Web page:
“Feminism” is alienating for men for the same reason that “mankind”is for women. How absurd would it be to talk about being a “masculinist”? I would even say that having the masculine being the generic in “‘mankind” etc, is not entirely flattering to me as a man. I am fine with whatever people want to say or claim to be their beliefs, I see that as part of respecting different cultures, but it is going to baffle and frustrate me to work with that information if it is not internally consistent.

Moreover, many prominent espoused feminists will explicitly state that they essentially associate anything bad (I.e violence) with “masculinity”. I know that is just demonstrating a very simplistic (mis)understanding of feminism, but I would likewise also like to not be associated with macho dudes who do stupid, hurtful shit just because I also have a penis.

Ultimately, while many of the people I respect most are avowed feminists and they can articulate  an internally consistent philosophy, I vastly prefer the philosophical framework and practical applicability of deep ecology to feminism. However both express respect all living things of any gender, while valuing the need for a rebalancing of every aspect of our relationship with each other and nature.
 
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Jan White wrote:People keep talking about the baggage of the word feminism.  Judith and I, and I bet lots of other people, don't have any baggage attached to the word.  Does that mean we're wrong?  Maybe it means that baggage is a personal problem and there's nothing wrong with the actual word.

I think many people learn about feminism from sources that already have a lot of baggage and just pass that on.  That's the kind of information I mostly see online, anyway.  I'm also a feminist because I don't think enough of the people who have this baggage are open to ever putting it down.



Amen!

To share another example: Years ago I decided I didn't want to have children and I labeled myself as childfree.  I wasn't childless - wishing I could have them and unable to do so.  I made a conscious decision not to have them.  It was (pardon the pun) very freeing to have a word that rejected all of the judgment often heaped on people who choose not to have kids - selfish, immature, etc.  My sister found the word borderline offensive and felt that it painted children in a negative way as if they were something everyone should be free of in an ideal world.  I don't feel that way about kids, I just don't want my own (and she actually thinks I'm an awesome aunt) and she has come to some peace with the term because my love for her kids is so very frequently and clearly expressed.  I adore them (and my other nieces and nephews) but I still consider myself happily childfree.  I'm okay with other people not liking the word and calling themselves childless instead but that's not my word.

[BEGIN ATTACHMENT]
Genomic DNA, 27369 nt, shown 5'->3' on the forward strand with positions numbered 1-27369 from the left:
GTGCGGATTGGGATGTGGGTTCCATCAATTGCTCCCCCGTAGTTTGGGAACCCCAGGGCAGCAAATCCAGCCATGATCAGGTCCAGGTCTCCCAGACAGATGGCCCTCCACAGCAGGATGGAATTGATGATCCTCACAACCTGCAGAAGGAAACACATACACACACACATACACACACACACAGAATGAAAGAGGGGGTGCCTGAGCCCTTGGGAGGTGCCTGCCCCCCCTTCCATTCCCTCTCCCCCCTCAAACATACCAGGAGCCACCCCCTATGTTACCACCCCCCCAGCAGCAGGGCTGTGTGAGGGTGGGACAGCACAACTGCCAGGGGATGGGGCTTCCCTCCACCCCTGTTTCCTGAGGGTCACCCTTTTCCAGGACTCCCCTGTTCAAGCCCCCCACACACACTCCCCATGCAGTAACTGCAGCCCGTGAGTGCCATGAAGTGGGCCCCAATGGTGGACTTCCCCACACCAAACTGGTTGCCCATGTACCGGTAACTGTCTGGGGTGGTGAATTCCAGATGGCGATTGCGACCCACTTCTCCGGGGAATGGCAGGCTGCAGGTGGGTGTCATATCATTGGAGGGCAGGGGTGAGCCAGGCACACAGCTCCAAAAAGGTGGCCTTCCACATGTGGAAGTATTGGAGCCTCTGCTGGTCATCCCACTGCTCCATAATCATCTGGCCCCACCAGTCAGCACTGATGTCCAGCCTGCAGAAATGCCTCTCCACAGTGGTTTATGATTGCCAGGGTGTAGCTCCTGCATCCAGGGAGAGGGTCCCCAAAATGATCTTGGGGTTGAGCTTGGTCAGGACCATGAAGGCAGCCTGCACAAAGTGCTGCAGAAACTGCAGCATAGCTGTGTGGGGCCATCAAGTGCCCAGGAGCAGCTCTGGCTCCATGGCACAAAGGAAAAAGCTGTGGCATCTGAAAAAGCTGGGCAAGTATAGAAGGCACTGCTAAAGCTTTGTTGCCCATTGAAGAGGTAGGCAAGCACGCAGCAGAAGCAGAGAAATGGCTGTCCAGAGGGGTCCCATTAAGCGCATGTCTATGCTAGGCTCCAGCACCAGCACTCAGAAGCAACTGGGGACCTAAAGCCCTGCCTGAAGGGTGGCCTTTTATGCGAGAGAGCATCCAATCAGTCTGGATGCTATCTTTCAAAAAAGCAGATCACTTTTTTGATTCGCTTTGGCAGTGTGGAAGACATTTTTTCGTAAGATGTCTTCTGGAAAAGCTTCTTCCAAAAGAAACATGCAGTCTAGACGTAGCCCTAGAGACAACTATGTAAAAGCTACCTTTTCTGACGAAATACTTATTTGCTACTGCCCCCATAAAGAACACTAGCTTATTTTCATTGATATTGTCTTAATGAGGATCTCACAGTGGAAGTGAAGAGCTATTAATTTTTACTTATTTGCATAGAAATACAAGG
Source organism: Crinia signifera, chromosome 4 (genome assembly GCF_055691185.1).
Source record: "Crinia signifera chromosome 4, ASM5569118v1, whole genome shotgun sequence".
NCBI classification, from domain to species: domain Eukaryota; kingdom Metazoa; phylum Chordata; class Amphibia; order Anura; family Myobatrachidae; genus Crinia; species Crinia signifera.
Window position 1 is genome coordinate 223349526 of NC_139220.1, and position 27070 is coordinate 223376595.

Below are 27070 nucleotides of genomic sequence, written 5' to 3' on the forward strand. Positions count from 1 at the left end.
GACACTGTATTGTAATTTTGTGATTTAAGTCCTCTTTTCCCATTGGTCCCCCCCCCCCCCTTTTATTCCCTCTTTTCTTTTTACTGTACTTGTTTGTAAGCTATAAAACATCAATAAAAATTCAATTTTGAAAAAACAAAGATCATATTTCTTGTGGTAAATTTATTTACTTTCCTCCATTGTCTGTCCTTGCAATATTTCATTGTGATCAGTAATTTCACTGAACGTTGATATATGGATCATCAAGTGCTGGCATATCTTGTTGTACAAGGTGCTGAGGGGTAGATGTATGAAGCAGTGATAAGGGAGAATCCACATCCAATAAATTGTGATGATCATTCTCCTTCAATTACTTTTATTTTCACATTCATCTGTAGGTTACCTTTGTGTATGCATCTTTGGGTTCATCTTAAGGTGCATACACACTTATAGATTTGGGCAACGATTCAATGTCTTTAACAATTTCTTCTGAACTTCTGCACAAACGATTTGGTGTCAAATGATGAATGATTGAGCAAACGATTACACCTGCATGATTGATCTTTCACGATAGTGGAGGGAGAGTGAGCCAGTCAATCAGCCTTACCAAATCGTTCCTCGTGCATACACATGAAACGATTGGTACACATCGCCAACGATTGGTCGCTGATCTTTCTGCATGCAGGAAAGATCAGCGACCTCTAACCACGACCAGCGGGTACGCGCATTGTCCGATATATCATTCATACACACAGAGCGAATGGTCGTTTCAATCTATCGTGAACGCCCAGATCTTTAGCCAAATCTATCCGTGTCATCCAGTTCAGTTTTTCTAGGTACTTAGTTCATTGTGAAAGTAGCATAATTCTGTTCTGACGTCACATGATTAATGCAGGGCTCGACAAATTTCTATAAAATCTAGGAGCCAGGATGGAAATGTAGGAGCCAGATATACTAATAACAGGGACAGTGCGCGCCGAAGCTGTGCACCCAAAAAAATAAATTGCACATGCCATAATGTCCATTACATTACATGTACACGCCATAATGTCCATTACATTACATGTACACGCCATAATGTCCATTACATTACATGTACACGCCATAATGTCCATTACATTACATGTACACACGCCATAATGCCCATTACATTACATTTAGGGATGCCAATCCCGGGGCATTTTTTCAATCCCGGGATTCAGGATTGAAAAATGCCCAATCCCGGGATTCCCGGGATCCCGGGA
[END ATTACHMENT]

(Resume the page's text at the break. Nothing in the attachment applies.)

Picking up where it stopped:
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For me, the word baggage thing is secondary. I am unwilling to let myself be ruled by my insecurities.

As with other "isms," the energy we're putting into arguing over how we're to be slotted into other people's categories of thinking only serves to distance and segregate us from one another further.

I personally believe that the way to empower developing countries, including those least-developed, is by the empowerment and higher education of women in those countries. I don't see this as feminist thinking any more than the idea that women should be included in the workforce, or be allowed to vote, for that matter. Why would we leave half of our productivity untrained, underutilised, undervalued and underappreciated?

Personally, I aspire to being a stay-at-farm Dad, setting up and operating intensive market garden operations designed to let me do it wearing a papoose or with toddlers in tow, perhaps literally on a shaded wagon in good weather, while my much better half brings in outside income assisting her former teacher in glassblowing, or making, showing, and selling her work.

But even the label I suggested in my earlier post suffers from the failing of all such labels; it can short-circuit thinking and discussion about what we are actually meaning with the words we use.

I think if the analogy is that life is a game, then everyone should be allowed to play, and that game should be tailored, not with handicaps, but with assistance to individuals as needed so that everyone can play and have fun.

-CK

 
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In regard to your game analogy, I want feminists to have their way and equality to prevail, if for no other reason than so that if I “win” at life, I don’t have to feel like it was because my great grandfathers kneecapped everyone I competed with like I do now.
 
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I'm not much of a feminist when living in North America where most issues have already been settled to my satisfaction.

But when visiting Kenya and the Philippines, I was exposed to just what happens when women are completely disempowered. Both countries are rife with extremely poor behavior being displayed by a large percentage of the men.

Substance abuse and Family Violence, mixed with a major amount of philandering are what many Kenyan women have come to expect in a man. Because of this, many of them have become the more angry type of feminist that we see on TV.

In the Philippines, many men drink too much but don't necessarily beat their women. They do keep their families in perpetual poverty. I met many nice women, who you would never guess would accept a ridiculous drunk as a husband, but they do.

I see these negative behaviors being perpetrated mostly by males, but for me it's still a dislike of drunks and druggies, no matter which sex.

So I am probably an anti-rotten behavioralist, and I don't care if they are men or women.